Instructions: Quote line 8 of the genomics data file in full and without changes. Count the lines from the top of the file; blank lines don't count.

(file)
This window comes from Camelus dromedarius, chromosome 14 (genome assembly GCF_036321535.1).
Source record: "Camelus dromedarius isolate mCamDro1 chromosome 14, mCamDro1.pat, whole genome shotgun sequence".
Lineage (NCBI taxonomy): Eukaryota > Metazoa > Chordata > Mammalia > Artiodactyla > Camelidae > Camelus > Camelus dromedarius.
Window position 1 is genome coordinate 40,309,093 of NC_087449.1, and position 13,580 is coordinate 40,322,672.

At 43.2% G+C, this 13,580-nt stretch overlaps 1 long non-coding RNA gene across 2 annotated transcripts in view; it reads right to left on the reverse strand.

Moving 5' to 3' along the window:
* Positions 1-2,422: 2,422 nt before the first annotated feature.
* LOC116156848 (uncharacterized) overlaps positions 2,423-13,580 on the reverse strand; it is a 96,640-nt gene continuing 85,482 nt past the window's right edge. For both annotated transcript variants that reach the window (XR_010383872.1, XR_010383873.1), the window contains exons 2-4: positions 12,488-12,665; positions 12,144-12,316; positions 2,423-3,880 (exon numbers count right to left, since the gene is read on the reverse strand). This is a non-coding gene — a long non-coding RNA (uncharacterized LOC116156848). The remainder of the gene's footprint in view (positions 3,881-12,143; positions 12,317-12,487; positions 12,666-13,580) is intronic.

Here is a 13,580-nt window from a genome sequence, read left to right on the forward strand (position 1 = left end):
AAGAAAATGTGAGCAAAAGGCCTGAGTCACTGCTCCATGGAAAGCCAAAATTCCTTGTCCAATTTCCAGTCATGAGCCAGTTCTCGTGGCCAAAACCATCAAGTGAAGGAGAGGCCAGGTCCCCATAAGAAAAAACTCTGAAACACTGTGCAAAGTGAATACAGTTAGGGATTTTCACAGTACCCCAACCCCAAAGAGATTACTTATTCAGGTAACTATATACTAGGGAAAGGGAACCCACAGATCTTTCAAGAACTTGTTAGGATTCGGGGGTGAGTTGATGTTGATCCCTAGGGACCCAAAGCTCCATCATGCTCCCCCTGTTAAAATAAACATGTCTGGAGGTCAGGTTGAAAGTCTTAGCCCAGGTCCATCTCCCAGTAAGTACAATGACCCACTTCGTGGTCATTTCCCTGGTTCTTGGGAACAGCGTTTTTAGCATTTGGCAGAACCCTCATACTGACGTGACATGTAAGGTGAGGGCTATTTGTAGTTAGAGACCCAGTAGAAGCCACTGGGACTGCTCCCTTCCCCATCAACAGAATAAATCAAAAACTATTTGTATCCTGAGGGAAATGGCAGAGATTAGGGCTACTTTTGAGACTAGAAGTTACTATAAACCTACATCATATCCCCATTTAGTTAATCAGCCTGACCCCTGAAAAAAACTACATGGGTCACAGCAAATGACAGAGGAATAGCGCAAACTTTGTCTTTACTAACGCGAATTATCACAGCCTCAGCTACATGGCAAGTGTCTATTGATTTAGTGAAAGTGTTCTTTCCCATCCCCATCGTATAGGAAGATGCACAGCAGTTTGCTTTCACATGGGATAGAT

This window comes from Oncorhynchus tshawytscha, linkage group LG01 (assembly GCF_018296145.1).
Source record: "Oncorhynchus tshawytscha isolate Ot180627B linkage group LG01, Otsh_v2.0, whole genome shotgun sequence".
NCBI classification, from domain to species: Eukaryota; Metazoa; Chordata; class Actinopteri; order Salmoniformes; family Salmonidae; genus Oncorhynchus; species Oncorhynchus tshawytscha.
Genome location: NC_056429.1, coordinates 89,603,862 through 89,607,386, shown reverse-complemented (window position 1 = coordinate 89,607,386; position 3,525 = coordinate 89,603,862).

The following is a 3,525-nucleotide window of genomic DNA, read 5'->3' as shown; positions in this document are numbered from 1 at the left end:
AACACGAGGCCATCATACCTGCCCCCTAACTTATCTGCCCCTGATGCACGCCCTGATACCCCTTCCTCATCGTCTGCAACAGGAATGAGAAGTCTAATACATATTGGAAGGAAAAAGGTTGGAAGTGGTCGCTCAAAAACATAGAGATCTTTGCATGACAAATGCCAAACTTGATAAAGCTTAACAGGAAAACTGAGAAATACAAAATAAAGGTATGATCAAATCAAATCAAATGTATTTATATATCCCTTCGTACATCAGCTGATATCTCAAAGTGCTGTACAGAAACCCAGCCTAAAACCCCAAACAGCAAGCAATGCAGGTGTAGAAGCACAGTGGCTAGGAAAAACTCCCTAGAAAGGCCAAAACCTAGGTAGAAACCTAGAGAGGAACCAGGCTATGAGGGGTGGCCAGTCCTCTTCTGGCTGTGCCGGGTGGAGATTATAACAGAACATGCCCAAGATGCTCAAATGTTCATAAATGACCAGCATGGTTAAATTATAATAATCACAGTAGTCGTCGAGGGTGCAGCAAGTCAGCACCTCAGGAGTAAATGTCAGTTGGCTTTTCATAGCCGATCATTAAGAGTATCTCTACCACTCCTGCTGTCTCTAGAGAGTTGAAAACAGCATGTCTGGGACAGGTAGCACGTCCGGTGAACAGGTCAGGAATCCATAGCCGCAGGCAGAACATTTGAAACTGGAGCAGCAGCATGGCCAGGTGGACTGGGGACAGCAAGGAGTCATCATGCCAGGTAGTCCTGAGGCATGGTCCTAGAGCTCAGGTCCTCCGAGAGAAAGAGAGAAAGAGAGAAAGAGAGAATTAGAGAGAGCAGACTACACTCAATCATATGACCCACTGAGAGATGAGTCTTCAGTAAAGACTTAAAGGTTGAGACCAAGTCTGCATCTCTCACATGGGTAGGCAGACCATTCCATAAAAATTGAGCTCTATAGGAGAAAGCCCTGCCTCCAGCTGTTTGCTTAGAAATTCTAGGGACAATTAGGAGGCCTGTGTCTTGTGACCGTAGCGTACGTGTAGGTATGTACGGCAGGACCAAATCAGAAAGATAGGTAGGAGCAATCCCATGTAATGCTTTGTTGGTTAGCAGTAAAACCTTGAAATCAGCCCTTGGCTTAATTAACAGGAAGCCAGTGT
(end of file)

* LOC116156848 (uncharacterized) overlaps positions 2,423-13,580 on the reverse strand; it is a 96,640-nt gene continuing 85,482 nt past the window's right edge. For both annotated transcript variants that reach the window (XR_010383872.1, XR_010383873.1), the window contains exons 2-4: positions 12,488-12,665; positions 12,144-12,316; positions 2,423-3,880 (exon numbers count right to left, since the gene is read on the reverse strand). This is a non-coding gene — a long non-coding RNA (uncharacterized LOC116156848). The remainder of the gene's footprint in view (positions 3,881-12,143; positions 12,317-12,487; positions 12,666-13,580) is intronic.